The Colorado laws deem an assault in the second degree a Class 4 felony. Similar to above, the courts may increase the felony charge to Class 6 if they determine the assault to be a crime of passion.

Colorado generally requires mandatory incarceration for assault in the second degree.  However, the court has the power to lower mandatory sentences depending on the defendant's prior charges and/or substituting probation for jail time.

Assault in the Third Degree

Third-degree assault is the charge when the assault does not result in serious bodily injury.  For example, the court may consider kicking someone in the stomach a bodily injury but it won’t qualify as serious bodily injury if the person does not suffer long-term impairment or severe pain.  If the kick resulted in major medical treatment, then it might count as a serious injury.

In Colorado third-degree assault is a Class 1 misdemeanor. However, if the defendant assaults a peace officer or other official employee, the courts may impose harsher penalties, up to twice the minimum sentence and/or fine.

Why Do You Need a Colorado Springs Assault Lawyer?

Criminal assault charges in Colorado are serious. Depending on the charges you could face 20+ years of jail time and massive fines in the hundred thousands of dollars.

This is one of those criminal charges you don’t want to face alone. You need an experienced assault defense lawyer that can navigate the Colorado Springs courts to achieve a better resolution than what you might expect.

You need a partner on your side to gather evidence, testimonies, and witnesses to build an aggressive defense for your case.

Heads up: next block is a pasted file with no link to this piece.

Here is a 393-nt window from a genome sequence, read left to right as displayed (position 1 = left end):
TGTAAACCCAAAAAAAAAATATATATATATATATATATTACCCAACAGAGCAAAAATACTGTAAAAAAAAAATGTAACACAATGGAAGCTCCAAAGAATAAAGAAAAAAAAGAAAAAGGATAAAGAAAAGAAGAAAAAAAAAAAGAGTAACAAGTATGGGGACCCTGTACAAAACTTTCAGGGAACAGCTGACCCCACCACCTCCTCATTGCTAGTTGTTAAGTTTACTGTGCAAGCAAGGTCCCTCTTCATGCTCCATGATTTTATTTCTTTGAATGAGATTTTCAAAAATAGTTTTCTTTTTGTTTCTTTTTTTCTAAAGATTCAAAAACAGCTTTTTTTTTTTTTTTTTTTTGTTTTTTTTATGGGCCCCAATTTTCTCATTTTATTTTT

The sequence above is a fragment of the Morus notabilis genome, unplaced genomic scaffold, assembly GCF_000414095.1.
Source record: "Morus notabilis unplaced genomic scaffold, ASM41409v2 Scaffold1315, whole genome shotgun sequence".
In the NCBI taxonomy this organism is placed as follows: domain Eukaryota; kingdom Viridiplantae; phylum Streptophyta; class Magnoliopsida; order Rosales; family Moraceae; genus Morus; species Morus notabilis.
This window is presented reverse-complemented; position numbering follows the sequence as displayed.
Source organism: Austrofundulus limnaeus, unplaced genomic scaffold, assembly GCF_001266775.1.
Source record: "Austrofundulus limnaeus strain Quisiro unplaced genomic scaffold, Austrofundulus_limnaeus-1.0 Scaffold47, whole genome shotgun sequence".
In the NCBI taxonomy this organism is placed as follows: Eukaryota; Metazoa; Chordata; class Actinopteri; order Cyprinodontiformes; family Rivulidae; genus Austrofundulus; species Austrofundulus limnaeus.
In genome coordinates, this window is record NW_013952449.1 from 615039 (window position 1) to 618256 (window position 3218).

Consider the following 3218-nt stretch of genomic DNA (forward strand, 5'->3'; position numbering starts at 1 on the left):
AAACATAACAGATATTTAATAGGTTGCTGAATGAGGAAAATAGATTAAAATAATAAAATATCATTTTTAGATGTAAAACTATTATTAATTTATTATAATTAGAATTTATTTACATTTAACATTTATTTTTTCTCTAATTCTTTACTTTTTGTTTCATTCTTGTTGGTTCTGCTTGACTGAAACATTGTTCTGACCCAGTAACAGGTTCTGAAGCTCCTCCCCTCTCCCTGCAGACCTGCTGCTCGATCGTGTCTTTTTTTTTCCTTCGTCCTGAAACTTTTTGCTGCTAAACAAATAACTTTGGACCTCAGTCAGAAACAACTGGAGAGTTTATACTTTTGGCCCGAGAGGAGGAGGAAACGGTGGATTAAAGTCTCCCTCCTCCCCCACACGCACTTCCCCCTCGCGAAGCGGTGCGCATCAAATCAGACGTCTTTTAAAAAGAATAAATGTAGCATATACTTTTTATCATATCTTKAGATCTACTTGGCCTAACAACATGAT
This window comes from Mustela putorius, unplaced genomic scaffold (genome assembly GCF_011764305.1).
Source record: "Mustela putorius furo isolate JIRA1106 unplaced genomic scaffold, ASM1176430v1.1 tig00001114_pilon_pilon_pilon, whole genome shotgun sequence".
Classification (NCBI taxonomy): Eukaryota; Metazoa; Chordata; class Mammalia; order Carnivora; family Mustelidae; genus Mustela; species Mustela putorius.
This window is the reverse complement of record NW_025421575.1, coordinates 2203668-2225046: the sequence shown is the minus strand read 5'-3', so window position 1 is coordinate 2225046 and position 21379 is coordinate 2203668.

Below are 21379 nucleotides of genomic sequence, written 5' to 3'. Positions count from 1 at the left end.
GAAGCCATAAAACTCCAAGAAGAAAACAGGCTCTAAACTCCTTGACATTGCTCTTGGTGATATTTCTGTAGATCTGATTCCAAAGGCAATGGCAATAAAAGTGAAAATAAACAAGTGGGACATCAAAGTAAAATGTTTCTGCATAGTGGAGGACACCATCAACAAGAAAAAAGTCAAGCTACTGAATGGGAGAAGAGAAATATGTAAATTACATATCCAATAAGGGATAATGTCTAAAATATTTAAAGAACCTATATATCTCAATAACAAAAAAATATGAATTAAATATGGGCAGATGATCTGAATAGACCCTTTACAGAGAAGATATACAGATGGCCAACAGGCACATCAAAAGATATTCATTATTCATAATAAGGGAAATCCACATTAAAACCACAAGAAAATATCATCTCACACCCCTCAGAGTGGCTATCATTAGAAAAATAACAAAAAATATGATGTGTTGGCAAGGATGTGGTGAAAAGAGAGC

For instance, in assault cases in which a self-defense or heat of passion defense might help. You and your Colorado Springs assault lawyer may get the charges mitigated or even dropped if you were protecting yourself or provoked into committed the assault.

Your defense for criminal assault charges must be intelligent and aggressive. You will need a local Colorado Springs assault lawyer to interpret and explain your charges. You will need the help of an expert with experience in the local courts to know how to proceed.

Schedule a Free Consultation with a Colorado Springs Assault Lawyer

Don’t risk your future by working with the wrong Colorado Springs assault lawyer. We recommend you speak with at least three local criminal defense attorneys to find the one best for your case.

Perkins Law offers a free consultation to anyone charged with criminal assault in the Pikes Peak region. Attorney Bryson Perkins can help you understand what to expect in our local courts based on Colorado laws and the assigned Colorado Springs judge and prosecutor.

With Attorney Perkins help, you will present a strong defense and fight for the best possible outcome such as a dismissal, acquittal, or the minimum sentence.

Call (719) 644-7059

Helpful Links Related to Assault Charges

Learn about our Colorado Springs domestic violence attorney services

Colorado Felonies and Misdemeanors by Crime Type (PDF)

Crimes Against People